Solar panels

Experts warn PM: Winter fuel crisis must be solved by renewables and green investments, not new gas fields

Looming winter fuel crisis must be tackled by helping households save energy, experts have urged new PM as oil sector pushes for new gas fields

A letter to the new Prime Minister argues that UK gas supplies are ‘too small’ to cut consumer bills and Liz Truss should push ahead with efforts to improve household insulation and provide advice to the public on inexpensive or free ways to save energy.

He asks her to support cheap onshore wind and solar farms, which she criticized in her leadership campaign, as well as electric heat pumps, to reduce the UK’s dependence on natural gas.

Its authors, Lord Deben, chairman of the Climate Change Committee (CCC), and Sir John Armitt, chairman of the National Infrastructure Commission (NIC), say tackling the UK’s dependence on fossil fuels is the best way out energy and climate crises.

“By stepping up our efforts to end our dependence on gas, we can reduce consumers’ energy costs and make a significant contribution to the fight against climate change,” they say.

They write that the UK is facing a ‘dismal set of records’ of high energy prices, extreme summer temperatures and runaway inflation, due to climate change and economic challenges looming over three-quarters fuel-poor households.

The call came as an annual economic report by oil and gas industry body Offshore Energies UK (OEUK) called for new drilling licenses in the North Sea and rapid investment to mitigate the downturn. impact of high prices on consumers.

He said offshore gas production had increased by 27% in the months since January.

He also estimated that annual gas and electricity bills would rise from £32billion collectively in 2021 to £100billion once energy price hikes in October are factored in.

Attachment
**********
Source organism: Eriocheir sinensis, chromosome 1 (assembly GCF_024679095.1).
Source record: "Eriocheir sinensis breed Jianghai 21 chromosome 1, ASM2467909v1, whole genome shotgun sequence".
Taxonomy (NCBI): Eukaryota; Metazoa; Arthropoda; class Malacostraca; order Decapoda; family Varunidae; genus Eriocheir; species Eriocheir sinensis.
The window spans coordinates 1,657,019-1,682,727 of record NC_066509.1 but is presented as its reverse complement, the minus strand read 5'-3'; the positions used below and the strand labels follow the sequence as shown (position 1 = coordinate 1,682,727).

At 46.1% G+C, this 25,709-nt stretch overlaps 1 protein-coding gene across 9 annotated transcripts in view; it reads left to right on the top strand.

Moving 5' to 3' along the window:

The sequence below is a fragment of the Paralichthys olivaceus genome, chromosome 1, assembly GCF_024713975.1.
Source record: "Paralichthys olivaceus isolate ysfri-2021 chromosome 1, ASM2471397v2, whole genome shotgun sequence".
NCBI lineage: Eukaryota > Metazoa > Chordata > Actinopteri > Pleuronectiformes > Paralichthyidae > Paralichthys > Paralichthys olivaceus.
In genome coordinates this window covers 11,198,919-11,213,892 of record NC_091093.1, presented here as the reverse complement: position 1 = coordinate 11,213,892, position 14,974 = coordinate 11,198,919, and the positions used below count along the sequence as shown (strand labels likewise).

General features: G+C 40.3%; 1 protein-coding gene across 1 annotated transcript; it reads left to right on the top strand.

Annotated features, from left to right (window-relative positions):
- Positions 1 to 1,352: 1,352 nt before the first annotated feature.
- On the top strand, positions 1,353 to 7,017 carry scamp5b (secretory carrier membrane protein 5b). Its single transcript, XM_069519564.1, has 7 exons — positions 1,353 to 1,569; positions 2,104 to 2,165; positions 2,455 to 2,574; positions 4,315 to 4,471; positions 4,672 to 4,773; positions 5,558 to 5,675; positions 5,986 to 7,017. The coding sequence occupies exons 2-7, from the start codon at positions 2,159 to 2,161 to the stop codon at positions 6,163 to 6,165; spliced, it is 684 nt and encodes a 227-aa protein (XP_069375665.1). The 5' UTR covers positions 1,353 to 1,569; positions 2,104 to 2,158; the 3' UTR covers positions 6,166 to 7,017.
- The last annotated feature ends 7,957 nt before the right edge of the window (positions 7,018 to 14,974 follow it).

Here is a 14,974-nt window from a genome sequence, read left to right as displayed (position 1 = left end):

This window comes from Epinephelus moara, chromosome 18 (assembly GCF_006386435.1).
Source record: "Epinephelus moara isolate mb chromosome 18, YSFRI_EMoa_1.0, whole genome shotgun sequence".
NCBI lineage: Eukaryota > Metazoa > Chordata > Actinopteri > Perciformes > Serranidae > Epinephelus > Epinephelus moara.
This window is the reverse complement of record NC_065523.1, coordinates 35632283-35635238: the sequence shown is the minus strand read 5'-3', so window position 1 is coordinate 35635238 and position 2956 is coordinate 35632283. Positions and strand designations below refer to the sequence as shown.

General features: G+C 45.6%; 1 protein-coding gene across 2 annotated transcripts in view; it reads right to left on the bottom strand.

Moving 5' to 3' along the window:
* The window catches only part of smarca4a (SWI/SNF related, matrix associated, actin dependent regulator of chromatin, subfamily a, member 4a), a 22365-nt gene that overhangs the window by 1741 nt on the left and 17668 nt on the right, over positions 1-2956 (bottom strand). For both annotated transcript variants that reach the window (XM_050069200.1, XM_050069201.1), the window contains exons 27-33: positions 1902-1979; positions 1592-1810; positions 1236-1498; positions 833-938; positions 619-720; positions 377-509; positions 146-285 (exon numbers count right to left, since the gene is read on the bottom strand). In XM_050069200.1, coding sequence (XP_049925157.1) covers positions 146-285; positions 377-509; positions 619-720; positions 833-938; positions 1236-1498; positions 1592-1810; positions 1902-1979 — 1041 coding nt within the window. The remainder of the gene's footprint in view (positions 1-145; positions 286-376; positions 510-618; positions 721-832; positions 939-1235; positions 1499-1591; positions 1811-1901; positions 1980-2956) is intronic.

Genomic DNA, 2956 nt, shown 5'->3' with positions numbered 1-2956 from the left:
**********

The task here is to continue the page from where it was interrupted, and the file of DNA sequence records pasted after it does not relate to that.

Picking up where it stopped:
OEUK warned that without new investment, the UK would need to import around 80% of its gas by 2030 and around 70% of its oil, up from around 60% and 20% currently.

A new survey shows that more than three-quarters of Britons believe the government should use new wind and solar farms to cut energy bills.

Some 77% of 6,114 people surveyed by Survation for industry body RenewableUK backed the use of wind and solar farms – which produce much cheaper electricity than the currently high-priced gas – to tackle the bill crisis.


This includes more than four-fifths (82%) of those who plan to vote Conservative in the next election and 84% who voted Conservative in 2019, despite opposition from Ms Truss’ solar farms.

RenewableUK chief executive Dan McGrail said the results were a “warning to all politicians, including the new Prime Minister, that the overwhelming majority of people want to see new investment in renewables and are happy to see new wind and solar farms built in their area to lower energy bills.

He added: “At a time when we need to move from expensive gas to low cost renewables as quickly as possible, most people agree that if local communities support the presence of a wind farm nearby , the government should not stand in their way.